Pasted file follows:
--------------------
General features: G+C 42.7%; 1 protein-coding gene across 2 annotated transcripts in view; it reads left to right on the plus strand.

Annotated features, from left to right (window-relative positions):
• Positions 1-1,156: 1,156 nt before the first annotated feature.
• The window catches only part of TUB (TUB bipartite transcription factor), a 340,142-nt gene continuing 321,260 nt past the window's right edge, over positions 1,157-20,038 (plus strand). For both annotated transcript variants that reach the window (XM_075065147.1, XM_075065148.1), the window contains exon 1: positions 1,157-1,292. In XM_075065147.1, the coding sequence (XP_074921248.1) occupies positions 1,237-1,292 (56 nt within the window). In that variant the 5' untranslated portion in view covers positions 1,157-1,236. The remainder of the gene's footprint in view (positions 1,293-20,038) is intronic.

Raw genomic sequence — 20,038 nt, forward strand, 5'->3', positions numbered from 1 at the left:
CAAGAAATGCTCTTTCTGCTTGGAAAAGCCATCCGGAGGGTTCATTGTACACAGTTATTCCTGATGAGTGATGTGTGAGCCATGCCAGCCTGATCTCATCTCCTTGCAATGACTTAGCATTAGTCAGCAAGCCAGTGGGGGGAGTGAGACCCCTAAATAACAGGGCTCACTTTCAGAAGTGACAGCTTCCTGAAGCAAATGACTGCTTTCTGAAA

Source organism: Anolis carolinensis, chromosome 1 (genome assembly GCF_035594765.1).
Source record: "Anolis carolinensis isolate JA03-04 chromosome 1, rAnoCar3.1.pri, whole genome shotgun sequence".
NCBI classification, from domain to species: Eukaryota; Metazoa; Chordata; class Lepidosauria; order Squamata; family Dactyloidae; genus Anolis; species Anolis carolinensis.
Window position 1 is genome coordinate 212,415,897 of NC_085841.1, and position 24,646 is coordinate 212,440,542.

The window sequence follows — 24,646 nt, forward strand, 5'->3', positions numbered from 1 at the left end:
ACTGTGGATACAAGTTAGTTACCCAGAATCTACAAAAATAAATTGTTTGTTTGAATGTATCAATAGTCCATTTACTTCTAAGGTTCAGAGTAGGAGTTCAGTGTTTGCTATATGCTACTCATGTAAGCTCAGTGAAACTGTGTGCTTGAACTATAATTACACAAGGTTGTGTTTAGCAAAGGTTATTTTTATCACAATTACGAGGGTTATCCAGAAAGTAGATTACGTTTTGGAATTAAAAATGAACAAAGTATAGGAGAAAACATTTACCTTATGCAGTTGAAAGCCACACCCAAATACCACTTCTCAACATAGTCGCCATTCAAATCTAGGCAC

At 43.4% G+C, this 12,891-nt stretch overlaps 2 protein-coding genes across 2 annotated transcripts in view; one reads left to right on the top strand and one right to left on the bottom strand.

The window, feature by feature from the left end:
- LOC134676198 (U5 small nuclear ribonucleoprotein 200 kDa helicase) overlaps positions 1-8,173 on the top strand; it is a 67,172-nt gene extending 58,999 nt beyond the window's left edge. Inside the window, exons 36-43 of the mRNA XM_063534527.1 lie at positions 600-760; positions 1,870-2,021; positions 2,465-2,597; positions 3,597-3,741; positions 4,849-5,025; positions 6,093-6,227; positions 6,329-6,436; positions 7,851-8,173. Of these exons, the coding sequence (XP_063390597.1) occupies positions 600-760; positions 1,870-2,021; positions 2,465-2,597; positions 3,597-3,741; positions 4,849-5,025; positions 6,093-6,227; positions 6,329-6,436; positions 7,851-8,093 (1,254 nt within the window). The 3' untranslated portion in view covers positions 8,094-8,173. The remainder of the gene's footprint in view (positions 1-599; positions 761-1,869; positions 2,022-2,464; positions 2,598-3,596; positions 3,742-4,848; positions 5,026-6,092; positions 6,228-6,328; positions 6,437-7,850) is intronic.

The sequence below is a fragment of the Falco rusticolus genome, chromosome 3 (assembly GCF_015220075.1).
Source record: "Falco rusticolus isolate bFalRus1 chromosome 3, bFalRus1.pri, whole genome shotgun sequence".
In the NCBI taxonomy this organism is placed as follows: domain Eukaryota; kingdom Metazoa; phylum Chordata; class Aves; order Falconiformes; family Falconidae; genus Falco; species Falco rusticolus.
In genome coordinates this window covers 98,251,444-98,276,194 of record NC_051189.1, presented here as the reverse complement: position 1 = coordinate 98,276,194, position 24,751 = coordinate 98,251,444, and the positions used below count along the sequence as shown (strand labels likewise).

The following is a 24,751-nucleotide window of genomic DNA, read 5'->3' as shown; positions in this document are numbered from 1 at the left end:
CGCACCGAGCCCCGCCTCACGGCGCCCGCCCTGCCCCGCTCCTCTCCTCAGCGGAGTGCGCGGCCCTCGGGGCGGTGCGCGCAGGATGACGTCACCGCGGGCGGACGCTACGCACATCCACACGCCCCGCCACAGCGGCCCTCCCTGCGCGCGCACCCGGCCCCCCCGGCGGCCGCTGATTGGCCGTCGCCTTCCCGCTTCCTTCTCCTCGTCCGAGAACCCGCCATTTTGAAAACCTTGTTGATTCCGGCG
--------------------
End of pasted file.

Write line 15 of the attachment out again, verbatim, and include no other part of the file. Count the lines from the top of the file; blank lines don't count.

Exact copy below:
- LOC134676198 (U5 small nuclear ribonucleoprotein 200 kDa helicase) overlaps positions 1-8,173 on the top strand; it is a 67,172-nt gene extending 58,999 nt beyond the window's left edge. Inside the window, exons 36-43 of the mRNA XM_063534527.1 lie at positions 600-760; positions 1,870-2,021; positions 2,465-2,597; positions 3,597-3,741; positions 4,849-5,025; positions 6,093-6,227; positions 6,329-6,436; positions 7,851-8,173. Of these exons, the coding sequence (XP_063390597.1) occupies positions 600-760; positions 1,870-2,021; positions 2,465-2,597; positions 3,597-3,741; positions 4,849-5,025; positions 6,093-6,227; positions 6,329-6,436; positions 7,851-8,093 (1,254 nt within the window). The 3' untranslated portion in view covers positions 8,094-8,173. The remainder of the gene's footprint in view (positions 1-599; positions 761-1,869; positions 2,022-2,464; positions 2,598-3,596; positions 3,742-4,848; positions 5,026-6,092; positions 6,228-6,328; positions 6,437-7,850) is intronic.